Book Week 2019 Recap

Last week was Book Week at Allen-Stevenson, where the A-S community celebrated books and the joy they bring us. The week was full of book-related trivia, activities and celebrations, all focused on the core idea that the value of reading goes beyond a school assignment, but personal enrichment.
On Monday we kicked off the week with All School D.E.A.R. (Drop Everything and Read), a 30-minute long dedicated time in the morning for the whole Allen-Stevenson community to read. The school was silent, while teachers and students were devouring the reading material of their choice. Some read novels, some graphic novels, and a few people were even reading the morning newspaper. The goal? To show the boys that we all place a high value on reading.
Every lunch time there were no fewer than four competitions, targeted at different age groups, in which the boys were challenged to guess which book a quotation was taken from. The prize? The winners got to choose a book!
On Tuesday, middle grade author Dan Gemeinhart talked about his work with our Middle School boys. His main theme was turning dreams into goals and never giving up. He received 99 rejection letters before his first novel was accepted for publication! Fifth grade boys, so many of whom are big fans of the author, got to spend an hour working through the first steps of crafting a story: coming up with an idea, characters, and plot. Dan also had lunch with some boys, took selfies with them, and signed their photos, much to their delight.
On Wednesday, our community was fortunate enough to be visited by two authors. Picture book author Lisa Wheeler gave our Lower School boys presentations about how she gets started writing her books, and why she loves this creative outlet so much. Ellen Oh, co-founder of We Need Diverse Books, an organization that pushes for more diversity and representation in children’s literature, spoke to our Upper School boys about being an author, the We Need Diverse Books program, and answered all questions they had regarding how she got started in writing. Ms. Oh also presented at our faculty meeting that day on the importance of diversity in children's literature.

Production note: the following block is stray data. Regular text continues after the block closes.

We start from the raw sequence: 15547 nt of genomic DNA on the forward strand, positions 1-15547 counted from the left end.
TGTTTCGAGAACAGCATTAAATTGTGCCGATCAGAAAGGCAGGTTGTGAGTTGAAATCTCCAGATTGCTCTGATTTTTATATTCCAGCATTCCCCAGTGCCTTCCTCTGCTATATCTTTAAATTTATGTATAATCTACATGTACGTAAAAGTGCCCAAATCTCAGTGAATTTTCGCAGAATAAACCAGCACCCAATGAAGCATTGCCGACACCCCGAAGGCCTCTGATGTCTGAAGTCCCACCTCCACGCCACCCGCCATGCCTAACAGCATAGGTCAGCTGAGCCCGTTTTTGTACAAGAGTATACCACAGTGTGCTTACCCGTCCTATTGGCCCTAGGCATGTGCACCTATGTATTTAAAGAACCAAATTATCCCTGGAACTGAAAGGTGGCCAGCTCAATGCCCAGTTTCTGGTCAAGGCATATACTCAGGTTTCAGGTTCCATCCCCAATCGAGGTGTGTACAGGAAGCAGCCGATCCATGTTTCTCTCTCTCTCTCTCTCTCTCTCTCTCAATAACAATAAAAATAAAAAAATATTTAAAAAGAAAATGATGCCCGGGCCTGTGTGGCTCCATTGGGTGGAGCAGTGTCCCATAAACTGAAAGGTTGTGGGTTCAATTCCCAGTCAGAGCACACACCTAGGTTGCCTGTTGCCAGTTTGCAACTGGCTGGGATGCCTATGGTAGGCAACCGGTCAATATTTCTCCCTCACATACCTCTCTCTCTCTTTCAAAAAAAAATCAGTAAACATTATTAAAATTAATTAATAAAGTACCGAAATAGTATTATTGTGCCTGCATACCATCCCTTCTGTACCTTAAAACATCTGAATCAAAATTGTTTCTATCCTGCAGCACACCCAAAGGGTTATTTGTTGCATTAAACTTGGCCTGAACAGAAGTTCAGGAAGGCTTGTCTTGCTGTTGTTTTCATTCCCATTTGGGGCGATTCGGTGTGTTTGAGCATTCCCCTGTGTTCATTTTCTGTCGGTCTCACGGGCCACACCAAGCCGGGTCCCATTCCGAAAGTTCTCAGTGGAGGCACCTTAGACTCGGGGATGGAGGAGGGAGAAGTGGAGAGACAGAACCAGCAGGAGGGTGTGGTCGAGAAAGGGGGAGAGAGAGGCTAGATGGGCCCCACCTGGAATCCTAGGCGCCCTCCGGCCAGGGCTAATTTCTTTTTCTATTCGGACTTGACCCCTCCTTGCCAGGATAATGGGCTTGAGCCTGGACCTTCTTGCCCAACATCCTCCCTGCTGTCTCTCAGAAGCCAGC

On Friday, to close out Book Week, our Mystery Reader, a mysterious voice who read famous quotes over our intercom, was revealed to be our very own Lower School Spanish Teacher Jesús Parra!
“Book Week isn’t just about getting our boys to read,” says Library Tech Commons Director Sarah Kresberg. “It’s also about teaching children that reading is so special that it should be celebrated as well as showing them a possible career path as a writer, illustrator, editor, publisher or even activist. Whether they are reading graphic novels, listening to audiobooks, or reading novels or nonfiction, everyone can gains tremendously when diving head first into a good book.”
Book Week is a special time at Allen-Stevenson. Students find a new passion for reading, discover new authors, and revisit old favorites. We can’t wait until next year.


Allen-Stevenson’s distinctive “enlightened traditional” approach educates boys to become scholars and gentlemen.